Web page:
And our discussions of religious differences should never be arrogant and self-righteous. They should be mutually humble and respectful: “And argue with the people of the scripture only in the best way, except for those who do injustice among them, and say, ‘We believe in what has been revealed to us. and revealed to you. And our God and your God are one; and we are muslims [in submission] to him.” (29:46)
Third, the Quran opposes the tendency of humans to create differences and divisions that separate monotheistic religions from each other; and even create divisions within each religion that lead to disrespect for other believers; and even accusations of heresy and treason.
Whereas religious, national and linguistic differences and divisions are the will of Allah and must be respected; exaggerating them in order to smugly claim greater truth than others, or greater closeness to God than others, is condemned by the Quran.
For different religions: “We have revealed to you, [O Muhammad], the Book in truth, confirming the one which preceded it of the Scripture and as a standard upon it. So judge between them by what Allah has sent down and do not follow their inclinations by turning away from what has come to you from the truth. To each of you We have prescribed a law and a method. If Allah had willed, He would have made you one nation [united in religion]but [He intended] to test you in what He has given you; so compete for [do] good. To Allah you all return together and He [then] let you know what you disagreed about. (5:48)
And for the different sects within each religion: “Hold on to the rope of Allah all together and be not divided. [into sects]. And remember Allah’s blessing upon you when you were enemies [of each other], then He united your hearts, so you became brothers with His blessing. And you was on the edge of a pit of Fire when He saved you from it. This is how Allah clarifies His signs for you so that you may be guided. (3:103)
Finally, there is an example that points to an important hidden cause of religious complacency: “Surely We have settled the Children of Israel in a worthy colony [the Land of Israel} and We provided them with all the good things, and they did not differ until [after] knowledge had come to them. Your Lord will truly judge between them on the Day of Resurrection on what they differed on. (10:93)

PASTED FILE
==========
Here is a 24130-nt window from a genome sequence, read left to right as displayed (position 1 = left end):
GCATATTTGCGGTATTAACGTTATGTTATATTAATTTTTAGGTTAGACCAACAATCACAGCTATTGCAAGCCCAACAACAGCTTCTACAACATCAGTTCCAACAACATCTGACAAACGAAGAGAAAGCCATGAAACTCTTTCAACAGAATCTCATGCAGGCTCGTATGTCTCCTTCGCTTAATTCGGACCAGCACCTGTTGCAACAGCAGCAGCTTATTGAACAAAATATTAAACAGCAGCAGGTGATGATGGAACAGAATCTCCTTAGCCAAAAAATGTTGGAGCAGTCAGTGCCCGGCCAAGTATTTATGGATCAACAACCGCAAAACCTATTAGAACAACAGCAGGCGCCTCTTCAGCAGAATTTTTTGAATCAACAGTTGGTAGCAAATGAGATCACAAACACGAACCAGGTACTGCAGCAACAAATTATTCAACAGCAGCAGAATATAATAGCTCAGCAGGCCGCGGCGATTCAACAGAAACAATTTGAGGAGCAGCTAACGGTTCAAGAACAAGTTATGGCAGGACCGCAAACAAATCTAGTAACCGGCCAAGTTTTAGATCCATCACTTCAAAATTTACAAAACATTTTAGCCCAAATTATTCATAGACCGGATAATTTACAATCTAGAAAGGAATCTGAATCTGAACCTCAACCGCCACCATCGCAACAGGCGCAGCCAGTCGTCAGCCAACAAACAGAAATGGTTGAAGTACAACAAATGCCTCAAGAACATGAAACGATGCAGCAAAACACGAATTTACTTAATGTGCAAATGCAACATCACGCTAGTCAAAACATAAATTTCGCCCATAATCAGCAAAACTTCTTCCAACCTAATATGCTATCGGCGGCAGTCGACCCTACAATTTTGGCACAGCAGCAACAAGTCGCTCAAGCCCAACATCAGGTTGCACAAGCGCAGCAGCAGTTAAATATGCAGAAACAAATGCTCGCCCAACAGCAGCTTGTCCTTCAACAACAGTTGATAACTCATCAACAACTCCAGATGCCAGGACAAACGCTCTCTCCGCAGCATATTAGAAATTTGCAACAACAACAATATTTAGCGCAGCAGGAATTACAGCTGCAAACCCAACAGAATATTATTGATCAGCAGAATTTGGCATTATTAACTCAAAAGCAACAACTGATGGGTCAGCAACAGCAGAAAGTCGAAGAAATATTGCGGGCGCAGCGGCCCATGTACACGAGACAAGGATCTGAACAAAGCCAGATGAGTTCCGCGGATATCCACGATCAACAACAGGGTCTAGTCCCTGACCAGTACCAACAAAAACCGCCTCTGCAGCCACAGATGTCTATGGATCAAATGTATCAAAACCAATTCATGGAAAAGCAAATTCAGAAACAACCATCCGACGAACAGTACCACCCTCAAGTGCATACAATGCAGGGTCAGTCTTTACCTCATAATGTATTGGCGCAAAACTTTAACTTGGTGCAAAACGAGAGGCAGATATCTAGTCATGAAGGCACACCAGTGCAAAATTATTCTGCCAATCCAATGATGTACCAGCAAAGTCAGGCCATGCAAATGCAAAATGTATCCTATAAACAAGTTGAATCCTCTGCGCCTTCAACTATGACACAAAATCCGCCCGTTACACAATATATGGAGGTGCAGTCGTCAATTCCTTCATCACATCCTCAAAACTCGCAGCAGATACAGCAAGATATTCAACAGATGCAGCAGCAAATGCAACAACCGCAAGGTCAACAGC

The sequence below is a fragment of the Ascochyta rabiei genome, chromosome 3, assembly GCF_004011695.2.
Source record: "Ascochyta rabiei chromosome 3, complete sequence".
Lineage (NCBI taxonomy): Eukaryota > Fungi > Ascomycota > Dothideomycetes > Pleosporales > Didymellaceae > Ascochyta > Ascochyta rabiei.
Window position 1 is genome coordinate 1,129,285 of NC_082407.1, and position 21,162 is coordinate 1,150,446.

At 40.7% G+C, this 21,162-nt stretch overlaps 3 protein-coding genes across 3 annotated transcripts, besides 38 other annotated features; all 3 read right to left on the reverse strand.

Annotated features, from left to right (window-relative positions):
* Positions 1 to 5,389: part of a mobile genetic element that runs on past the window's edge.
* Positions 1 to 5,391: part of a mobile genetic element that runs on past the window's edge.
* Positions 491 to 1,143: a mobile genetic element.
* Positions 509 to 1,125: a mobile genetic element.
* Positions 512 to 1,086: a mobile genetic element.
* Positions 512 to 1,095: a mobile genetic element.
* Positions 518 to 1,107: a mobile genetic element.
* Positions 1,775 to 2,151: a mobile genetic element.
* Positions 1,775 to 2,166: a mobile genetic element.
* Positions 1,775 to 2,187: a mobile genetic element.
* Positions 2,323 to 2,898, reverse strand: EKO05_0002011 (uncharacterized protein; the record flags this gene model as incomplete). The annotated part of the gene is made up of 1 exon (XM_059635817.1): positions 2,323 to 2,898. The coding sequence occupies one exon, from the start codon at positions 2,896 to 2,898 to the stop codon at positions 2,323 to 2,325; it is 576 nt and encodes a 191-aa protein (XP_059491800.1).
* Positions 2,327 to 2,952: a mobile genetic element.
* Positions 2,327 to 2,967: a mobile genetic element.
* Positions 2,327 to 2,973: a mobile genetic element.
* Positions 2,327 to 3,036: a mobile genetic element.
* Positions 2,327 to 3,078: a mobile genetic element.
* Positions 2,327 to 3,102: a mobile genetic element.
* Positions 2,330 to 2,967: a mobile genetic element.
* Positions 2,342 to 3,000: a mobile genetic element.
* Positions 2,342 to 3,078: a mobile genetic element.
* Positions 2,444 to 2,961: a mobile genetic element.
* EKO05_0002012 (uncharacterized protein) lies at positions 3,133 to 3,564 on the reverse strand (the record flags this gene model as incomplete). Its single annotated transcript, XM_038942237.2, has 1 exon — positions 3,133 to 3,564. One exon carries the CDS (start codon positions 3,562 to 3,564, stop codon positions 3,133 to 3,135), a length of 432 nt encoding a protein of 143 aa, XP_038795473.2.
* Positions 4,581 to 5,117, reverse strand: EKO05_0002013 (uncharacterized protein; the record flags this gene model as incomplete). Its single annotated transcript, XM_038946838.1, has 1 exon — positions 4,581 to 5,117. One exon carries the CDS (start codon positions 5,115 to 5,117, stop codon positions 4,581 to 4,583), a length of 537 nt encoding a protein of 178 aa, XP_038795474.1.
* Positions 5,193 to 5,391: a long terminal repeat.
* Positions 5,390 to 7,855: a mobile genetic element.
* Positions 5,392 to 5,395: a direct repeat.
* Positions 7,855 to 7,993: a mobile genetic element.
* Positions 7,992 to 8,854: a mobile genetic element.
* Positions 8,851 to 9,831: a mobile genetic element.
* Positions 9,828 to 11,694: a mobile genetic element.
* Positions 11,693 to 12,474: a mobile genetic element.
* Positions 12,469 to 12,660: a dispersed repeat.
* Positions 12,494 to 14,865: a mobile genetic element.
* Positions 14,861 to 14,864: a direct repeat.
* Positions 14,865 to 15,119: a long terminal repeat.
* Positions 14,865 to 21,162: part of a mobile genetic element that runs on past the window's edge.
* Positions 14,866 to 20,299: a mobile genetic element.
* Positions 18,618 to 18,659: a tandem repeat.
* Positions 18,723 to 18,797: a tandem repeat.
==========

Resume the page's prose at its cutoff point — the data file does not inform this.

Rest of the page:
What is this knowledge that came to them after the time of the Hebrew Bible prophets? What is this knowledge that is also mentioned in other situations like: “…and those to whom the Book was given did not differ until after the knowledge had come to them, through transgression against one another…” (3: 19)
“…Maintain the religion and do not divide yourselves in it…They did not divide [into sects] except after knowledge [theology] had come to them in transgression against one another…” (42:13-14)
I believe knowledge is Greek philosophy; which has influenced the thinking and understanding of most religious scholars of many verses of their sacred scriptures. Greek philosophy completely lacked the advantage of divine revelations. Greek philosophy was based on human reasoning which is often only a rationalization of our desires and our ego.
Religious truth in Europe, then in the Middle East, became a zero-sum game: anything positive said about another religion was seen as weakening your own side. The goal was not to modestly try to harmonize various religious perspectives of the one and only God; but to exaggerate the religious differences, far beyond any reasonable comprehension on both sides.
In a zero-sum game, any value or true spiritual insight I place on another scripture somehow diminishes mine. This view was the result of the specific influence of Aristotle and the general emphasis in Greek philosophy on the logic of the excluded middle. Something is right or wrong. There is no other option. If two statements contradict each other, one or both must be false. They can’t both be true.
If we believe that there is only one God who is revealed by many different inspired prophets, then we should be able to learn more about God’s will by gaining insight into our own unique revelation, from other revelations of this unique God. Since all monotheistic scripture comes from the one and only God, we should view other scripture as potentially enriching for our understanding and appreciation of our own scripture.
But in the Middle Ages almost all readers viewed revelation as a zero-sum sport like tennis; rather than a multi-win cooperative sport like mountaineering. It would mean that if my religion is true, yours must be false.
This philosophical logic has influenced all monotheistic religions and has overcome most of the Quran’s clear statements to the contrary. It still remains in many medieval scriptural commentaries to this day.
My view is that the prophets and the scriptures cannot actually oppose each other because they all come from one source. The prophets are all brothers; they have the same “father” (God) and different “mothers” (homelands, mother tongues, nations, cultures and historical epochs).
All of these factors produce different rituals and legal systems, but their monotheistic theology can only differ in minute and non-essential details. Religions differ because the circumstances of each nation that receives them differ. Where the Holy Scriptures differ, they do not cancel or abrogate each other; they only illuminate each other more.